-“so varied are the behaviors of bloggers that it is a bit surprising that the same term is used to cover them all.” -Halavais pg 117
After reading this, I thought “a blog is technically a list of posts in reverse chronological order, and that is what they are all doing. Making posts displayed in RCO.” A better question, I think, is why is that format of writing so applicable to almost any topic, genre, or form? It makes the newest content the most immediately visible while still building an archive- that is a definite strength.
-“…hacking and scholarship- two cultures that share significant common ground.” -Halavais pg 118
I found this odd until I realized it was true. Keeping in mind the difference between hackers and crackers (the the definition of the latter being commonly and incorrectly applied to the former), scholars and hackers would indeed both like to see collaboration and knowledge being shared. This is the basis for research as well as open-source software development.
-At the bottom of page 118 we have a man, C. Wright Mills, basically describing a journal as if it were some new-fangled whatchamacallit. Like if you were to hand a technologically-challenged elderly person an iPad and say “With this you can do X and Y and Z and three million other things,” except the list for the journal is way shorter on account of being able to do much less. I thought “this must be some ancient passage written just as journals were becoming a thing,” and checked the references to find that it was written in 2000. Not 1000, 2000. A.D. Why was this written?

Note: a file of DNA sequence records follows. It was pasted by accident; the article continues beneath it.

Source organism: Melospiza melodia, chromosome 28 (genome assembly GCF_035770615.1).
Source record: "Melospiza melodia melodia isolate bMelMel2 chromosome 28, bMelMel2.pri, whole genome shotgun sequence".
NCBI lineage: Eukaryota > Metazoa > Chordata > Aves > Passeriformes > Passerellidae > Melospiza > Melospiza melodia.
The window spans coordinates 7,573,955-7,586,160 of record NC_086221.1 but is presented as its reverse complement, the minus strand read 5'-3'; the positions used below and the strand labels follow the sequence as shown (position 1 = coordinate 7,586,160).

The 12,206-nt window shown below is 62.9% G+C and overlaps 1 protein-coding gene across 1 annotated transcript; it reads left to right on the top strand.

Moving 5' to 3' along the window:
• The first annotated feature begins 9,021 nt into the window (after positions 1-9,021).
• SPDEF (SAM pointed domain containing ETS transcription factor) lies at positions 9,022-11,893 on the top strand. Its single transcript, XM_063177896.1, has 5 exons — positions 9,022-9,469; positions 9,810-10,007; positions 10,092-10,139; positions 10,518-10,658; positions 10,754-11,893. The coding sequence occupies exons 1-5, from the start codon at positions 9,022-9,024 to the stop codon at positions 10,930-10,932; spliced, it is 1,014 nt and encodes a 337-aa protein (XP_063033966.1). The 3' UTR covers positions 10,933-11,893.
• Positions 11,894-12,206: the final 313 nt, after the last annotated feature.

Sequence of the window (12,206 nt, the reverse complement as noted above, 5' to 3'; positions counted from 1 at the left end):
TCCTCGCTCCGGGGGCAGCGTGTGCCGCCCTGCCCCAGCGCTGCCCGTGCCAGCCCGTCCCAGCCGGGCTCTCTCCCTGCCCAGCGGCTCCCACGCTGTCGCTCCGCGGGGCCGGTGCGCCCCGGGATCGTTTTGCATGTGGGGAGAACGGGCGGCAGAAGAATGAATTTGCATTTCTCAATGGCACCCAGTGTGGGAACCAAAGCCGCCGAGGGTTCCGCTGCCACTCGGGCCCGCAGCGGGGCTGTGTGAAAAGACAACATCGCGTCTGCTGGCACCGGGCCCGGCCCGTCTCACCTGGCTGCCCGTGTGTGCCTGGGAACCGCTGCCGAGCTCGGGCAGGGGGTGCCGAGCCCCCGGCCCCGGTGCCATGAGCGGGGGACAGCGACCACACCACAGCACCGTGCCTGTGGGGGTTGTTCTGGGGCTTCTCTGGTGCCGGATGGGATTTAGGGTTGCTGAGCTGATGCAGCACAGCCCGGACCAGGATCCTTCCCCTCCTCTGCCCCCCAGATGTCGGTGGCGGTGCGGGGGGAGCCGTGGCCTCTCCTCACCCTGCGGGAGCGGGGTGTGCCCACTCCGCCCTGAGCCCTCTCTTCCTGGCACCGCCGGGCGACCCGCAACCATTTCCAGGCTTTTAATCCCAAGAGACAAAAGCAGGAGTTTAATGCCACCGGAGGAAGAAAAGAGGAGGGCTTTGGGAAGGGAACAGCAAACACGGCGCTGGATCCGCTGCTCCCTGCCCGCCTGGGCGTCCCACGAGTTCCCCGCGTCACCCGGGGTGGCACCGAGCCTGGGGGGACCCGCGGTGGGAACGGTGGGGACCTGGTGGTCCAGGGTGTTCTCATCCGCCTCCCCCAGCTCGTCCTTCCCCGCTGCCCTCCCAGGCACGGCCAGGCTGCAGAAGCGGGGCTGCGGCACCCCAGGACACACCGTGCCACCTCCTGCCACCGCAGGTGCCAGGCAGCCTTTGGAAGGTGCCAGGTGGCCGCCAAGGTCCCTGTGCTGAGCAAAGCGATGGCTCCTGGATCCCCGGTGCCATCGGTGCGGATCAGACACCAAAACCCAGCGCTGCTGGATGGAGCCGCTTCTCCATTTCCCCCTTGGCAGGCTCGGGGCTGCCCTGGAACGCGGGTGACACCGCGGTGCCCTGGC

-Page 119 highlights a man keeping a record of various information he finds on a specific topic, making “‘trails’ of associative links.” I just wanted to point out, since it wasn’t explicitly observed in the text, that this sounds exactly like blogging and posting links to sources. Before the internet.
-“an institution in many cases relies on treating the public as a mass, providing authority to limited channels of communication, constructing barriers to scholarly discourse, and maintaining bureaucratic partitions between academe and other parts of the life of a scholar.” -Halavais pg 123
I got kinda pissed after having this laid out in front of me- the “barriers” mentioned of course being tens of thousands of dollars for classes.
-“the anxiety that if I said what I really wanted to say, I wouldn’t know how to defend it.” -Walker pg 127
This possibility hadn’t dawned on me, but now I share this anxiety. So thanks, Jill Walker. Thanks for nothing.
No but really I don’t really post opinions on heavy topics, I’m more of a humor-and-art kind of guy, so I shouldn’t run into this feeling too often. It’s still something to worry about.
-“Blogging is writing practice, Kathleen Fitzpatrick recently wrote.” -Walker pg 134
Walker goes on to talk about blogging as research practice, but research is not my bag, baby. But just the quote meant to introduce the point is what I found helpful- blogging is writing practice, and I could use some practice. I will definitely try to use what I learn in this class (and WordPress: The Missing Manual- that book is the shit) to make my personal blog, about stuff I care about, as effective as possible.
-Page 135, the heading “Will We Write Academic Papers in 2035?” I hope not. Not that I will have to even if we do, but just because I hate them.
-I just have to say I really loved the last (whole) page (‘s worth) of this chapter. Tying blogging in with Socrates discussions, the dubbing of blogs as processes instead of productions and the spirit of moving forward all just resonated with me.